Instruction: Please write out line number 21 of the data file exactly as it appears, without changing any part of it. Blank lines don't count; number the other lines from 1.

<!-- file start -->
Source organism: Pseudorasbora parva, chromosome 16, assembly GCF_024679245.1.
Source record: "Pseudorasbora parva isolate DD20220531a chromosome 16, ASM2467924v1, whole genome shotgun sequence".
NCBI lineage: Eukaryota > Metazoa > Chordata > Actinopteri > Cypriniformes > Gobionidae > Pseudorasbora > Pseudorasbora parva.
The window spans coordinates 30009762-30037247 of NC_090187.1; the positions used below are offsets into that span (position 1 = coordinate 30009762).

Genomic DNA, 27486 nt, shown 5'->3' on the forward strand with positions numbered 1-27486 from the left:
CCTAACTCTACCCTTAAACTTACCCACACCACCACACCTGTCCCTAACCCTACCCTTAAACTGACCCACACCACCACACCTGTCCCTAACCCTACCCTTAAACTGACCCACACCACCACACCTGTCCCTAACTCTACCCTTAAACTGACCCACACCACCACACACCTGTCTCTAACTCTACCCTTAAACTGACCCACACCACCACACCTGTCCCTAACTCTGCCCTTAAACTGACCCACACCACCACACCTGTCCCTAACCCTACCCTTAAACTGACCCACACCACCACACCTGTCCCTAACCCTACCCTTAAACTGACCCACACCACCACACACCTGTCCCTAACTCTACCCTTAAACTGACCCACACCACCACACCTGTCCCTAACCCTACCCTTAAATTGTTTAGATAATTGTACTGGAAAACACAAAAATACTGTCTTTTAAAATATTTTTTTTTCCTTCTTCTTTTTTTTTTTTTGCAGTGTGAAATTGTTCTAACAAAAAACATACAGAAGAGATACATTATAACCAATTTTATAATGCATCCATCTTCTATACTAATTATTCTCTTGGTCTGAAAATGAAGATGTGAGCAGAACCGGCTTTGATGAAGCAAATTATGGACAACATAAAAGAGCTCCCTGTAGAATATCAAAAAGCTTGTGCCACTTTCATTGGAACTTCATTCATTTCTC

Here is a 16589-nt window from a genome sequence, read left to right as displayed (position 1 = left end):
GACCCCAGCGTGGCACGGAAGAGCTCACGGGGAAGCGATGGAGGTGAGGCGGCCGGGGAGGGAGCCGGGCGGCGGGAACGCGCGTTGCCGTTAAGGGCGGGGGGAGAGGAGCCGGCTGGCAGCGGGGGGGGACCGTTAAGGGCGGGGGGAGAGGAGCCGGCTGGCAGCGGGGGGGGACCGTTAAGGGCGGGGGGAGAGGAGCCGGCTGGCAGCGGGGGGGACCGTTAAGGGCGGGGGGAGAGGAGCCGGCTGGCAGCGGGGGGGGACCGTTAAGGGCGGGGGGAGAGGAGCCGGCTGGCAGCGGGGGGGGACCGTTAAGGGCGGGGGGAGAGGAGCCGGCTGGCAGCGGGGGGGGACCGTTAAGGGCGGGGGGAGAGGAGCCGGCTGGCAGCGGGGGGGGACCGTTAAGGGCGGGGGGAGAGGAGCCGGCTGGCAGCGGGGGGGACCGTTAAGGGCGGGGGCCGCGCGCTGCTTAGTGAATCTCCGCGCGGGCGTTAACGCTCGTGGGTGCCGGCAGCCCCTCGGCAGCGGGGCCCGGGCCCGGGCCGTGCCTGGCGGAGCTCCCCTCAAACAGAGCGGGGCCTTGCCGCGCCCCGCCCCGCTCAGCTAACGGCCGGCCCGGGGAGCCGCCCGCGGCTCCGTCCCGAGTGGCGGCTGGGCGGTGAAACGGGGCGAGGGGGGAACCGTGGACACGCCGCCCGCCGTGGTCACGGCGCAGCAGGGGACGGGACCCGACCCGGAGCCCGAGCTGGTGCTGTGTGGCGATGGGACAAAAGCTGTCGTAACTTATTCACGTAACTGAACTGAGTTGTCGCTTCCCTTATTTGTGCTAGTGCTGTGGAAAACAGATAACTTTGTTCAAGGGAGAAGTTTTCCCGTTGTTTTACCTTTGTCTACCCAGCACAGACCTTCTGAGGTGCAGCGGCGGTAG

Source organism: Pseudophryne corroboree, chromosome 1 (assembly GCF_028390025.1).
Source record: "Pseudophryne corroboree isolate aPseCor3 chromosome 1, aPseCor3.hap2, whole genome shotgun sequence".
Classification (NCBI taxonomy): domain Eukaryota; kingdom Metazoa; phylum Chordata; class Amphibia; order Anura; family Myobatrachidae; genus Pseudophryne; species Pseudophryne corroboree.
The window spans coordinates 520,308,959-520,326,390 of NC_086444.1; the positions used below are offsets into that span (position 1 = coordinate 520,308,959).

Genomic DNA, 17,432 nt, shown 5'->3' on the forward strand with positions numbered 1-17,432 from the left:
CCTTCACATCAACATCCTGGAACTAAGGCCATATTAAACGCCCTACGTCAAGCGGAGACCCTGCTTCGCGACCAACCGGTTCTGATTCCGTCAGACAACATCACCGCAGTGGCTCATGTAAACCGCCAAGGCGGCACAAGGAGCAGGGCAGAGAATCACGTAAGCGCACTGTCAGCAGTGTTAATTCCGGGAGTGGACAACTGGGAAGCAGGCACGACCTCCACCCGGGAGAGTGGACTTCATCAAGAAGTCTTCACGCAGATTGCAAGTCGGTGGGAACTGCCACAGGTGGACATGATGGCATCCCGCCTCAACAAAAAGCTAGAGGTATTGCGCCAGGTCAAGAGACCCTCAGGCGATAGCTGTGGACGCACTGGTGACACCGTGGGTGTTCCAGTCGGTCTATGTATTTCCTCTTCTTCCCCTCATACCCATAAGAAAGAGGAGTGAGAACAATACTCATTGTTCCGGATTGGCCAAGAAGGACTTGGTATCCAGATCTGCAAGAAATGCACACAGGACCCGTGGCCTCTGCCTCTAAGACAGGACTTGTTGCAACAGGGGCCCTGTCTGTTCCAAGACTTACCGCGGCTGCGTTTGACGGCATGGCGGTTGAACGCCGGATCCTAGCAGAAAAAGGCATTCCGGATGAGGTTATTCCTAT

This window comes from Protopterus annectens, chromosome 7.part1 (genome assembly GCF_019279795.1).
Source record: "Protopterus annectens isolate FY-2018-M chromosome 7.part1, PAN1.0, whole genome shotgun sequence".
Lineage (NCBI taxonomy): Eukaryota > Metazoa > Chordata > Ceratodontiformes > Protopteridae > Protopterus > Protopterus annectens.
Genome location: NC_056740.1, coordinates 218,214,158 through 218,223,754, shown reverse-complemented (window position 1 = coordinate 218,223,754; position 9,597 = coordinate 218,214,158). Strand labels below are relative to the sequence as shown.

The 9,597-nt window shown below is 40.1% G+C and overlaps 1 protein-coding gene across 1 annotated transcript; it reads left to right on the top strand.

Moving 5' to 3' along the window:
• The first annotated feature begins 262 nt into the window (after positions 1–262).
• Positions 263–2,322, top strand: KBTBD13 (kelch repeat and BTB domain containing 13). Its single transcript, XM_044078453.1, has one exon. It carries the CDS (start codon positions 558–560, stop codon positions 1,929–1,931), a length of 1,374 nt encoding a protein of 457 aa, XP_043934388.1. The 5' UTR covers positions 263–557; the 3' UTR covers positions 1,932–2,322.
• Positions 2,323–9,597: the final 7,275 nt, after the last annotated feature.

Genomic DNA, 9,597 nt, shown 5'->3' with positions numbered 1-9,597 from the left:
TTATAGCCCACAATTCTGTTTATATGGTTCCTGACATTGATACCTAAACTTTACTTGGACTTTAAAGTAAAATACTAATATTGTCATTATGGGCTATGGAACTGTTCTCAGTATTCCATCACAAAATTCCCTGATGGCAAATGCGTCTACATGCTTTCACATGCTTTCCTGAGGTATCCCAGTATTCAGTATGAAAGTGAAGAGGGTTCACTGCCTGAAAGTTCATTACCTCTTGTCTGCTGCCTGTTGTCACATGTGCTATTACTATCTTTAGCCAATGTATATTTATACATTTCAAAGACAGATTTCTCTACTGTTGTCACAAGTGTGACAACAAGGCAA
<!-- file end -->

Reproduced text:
• The first annotated feature begins 262 nt into the window (after positions 1–262).